But we now have the technologies necessary to implement a democracy in our nation. We have the tools and the knowledge, but we do not yet have the will.  

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Comment Preferences

  •  Tip Jar (3+ / 0-)
    Recommended by:
    Ex Con, leepearson, bunsk

    Might and Right are always fighting, in our youth it seems exciting. Right is always nearly winning, Might can hardly keep from grinning. -- Clarence Day

    by hestal on Thu Jan 10, 2013 at 06:51:05 AM PST

  •  I think the answer (0+ / 0-)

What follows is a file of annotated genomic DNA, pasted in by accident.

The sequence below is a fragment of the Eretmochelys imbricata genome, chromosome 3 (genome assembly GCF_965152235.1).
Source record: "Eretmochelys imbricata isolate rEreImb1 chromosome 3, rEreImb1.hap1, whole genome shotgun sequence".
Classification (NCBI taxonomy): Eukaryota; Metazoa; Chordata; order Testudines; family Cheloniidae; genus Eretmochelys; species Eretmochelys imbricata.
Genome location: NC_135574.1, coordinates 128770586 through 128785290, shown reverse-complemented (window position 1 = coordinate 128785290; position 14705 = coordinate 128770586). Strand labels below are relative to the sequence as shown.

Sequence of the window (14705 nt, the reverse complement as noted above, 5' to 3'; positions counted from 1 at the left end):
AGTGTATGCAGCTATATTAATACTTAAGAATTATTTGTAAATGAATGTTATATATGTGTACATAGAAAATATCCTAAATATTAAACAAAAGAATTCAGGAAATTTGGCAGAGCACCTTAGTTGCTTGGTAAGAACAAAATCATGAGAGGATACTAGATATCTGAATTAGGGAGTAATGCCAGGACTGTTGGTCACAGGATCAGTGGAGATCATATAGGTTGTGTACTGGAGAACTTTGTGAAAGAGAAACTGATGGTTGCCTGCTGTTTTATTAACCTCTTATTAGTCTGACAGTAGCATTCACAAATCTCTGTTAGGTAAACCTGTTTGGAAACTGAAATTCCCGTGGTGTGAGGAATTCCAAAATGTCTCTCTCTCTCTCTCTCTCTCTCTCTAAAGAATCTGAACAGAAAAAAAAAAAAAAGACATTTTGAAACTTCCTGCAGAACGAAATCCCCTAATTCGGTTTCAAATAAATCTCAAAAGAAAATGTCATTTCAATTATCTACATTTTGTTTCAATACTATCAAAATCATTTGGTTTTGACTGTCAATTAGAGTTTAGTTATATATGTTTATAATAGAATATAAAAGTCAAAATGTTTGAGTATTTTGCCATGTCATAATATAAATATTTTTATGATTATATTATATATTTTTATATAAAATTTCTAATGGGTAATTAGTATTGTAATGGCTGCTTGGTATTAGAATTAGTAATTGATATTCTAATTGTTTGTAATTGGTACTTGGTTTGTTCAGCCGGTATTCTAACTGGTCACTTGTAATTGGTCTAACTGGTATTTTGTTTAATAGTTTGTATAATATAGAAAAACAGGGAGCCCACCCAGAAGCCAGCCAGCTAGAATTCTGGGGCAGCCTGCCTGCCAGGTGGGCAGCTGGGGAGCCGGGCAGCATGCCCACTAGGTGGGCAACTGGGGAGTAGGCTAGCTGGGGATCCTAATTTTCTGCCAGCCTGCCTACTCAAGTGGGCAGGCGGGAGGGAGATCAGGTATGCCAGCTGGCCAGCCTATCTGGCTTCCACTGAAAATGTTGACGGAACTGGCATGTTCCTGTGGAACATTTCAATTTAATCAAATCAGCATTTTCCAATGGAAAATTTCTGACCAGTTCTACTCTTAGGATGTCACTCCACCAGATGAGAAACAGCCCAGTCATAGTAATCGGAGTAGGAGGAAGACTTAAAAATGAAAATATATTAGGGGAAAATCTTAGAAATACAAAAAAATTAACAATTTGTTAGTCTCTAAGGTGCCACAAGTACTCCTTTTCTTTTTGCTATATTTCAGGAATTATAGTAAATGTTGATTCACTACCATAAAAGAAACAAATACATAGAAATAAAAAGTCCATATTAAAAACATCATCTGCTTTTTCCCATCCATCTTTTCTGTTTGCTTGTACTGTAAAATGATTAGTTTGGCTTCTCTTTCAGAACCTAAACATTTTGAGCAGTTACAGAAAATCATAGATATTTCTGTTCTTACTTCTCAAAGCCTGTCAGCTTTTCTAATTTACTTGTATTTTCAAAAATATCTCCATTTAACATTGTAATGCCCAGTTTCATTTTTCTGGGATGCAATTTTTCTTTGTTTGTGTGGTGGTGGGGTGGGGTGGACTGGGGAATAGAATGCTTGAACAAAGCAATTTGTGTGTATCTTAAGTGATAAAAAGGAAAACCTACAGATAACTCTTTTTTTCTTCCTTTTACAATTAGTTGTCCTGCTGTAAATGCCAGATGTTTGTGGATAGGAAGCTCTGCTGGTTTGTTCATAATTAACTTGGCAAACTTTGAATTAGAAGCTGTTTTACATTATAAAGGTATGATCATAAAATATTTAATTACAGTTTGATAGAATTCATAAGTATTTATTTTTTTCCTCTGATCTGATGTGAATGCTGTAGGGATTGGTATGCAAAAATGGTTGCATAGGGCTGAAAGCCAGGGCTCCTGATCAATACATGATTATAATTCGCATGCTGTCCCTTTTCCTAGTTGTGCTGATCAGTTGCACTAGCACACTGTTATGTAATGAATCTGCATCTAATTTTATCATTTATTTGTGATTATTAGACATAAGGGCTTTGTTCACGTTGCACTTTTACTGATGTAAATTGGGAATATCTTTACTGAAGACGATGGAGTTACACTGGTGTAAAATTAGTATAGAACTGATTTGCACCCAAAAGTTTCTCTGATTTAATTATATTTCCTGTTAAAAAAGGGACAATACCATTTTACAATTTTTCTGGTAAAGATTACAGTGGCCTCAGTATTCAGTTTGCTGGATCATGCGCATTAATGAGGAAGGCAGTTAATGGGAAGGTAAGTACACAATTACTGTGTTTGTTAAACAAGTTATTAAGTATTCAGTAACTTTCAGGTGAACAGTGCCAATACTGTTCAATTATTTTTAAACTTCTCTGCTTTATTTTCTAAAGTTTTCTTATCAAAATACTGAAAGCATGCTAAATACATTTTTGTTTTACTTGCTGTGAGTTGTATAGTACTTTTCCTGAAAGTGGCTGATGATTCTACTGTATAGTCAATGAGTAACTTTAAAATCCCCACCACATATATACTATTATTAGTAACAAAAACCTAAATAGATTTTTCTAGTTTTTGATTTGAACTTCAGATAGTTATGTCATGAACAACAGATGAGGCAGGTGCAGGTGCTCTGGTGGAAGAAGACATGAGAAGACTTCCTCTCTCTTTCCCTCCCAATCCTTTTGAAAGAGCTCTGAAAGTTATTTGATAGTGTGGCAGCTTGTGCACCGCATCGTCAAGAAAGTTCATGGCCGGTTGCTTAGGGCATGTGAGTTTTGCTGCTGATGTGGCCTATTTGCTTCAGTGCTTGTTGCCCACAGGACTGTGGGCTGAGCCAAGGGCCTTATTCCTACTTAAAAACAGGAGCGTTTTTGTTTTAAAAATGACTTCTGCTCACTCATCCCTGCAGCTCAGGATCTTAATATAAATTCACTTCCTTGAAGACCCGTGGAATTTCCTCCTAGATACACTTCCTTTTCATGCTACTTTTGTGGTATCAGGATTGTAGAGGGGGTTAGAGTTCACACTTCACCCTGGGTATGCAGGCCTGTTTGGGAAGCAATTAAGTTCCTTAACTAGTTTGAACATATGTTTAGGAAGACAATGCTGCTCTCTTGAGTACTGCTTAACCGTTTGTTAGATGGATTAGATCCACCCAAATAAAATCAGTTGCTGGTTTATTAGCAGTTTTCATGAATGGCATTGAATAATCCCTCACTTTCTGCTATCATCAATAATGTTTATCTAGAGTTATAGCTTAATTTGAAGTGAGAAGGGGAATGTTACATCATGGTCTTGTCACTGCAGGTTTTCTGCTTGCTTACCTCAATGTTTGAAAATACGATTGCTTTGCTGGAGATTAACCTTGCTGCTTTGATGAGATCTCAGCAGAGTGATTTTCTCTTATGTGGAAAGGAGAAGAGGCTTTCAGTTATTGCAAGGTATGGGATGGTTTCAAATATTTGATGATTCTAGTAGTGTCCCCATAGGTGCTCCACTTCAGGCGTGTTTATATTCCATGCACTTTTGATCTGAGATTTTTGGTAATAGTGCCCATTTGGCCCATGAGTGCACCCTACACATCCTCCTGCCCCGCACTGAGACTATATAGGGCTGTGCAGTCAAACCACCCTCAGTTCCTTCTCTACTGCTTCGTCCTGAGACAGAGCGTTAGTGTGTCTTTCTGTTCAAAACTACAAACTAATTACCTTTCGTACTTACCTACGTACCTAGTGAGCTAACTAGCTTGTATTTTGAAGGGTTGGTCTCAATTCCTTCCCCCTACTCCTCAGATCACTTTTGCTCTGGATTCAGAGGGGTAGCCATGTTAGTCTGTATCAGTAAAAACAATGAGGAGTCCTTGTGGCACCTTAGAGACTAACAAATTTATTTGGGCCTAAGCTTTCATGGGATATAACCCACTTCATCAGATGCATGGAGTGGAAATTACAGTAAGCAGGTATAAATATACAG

lies with the concept of the informed electorate. If people elect representatives who don't actually represent their interests, or promise then fail to, then they are harmed. People became accustomed to having their info delivered to them and didn't notice when the info was replaced with bs. A steep climb indeed to remedy this.

    when I see a republican on tv, I always think of Monty Python: "Shut your festering gob you tit! Your type makes me puke!"

    by bunsk on Fri Jan 11, 2013 at 03:39:50 PM PST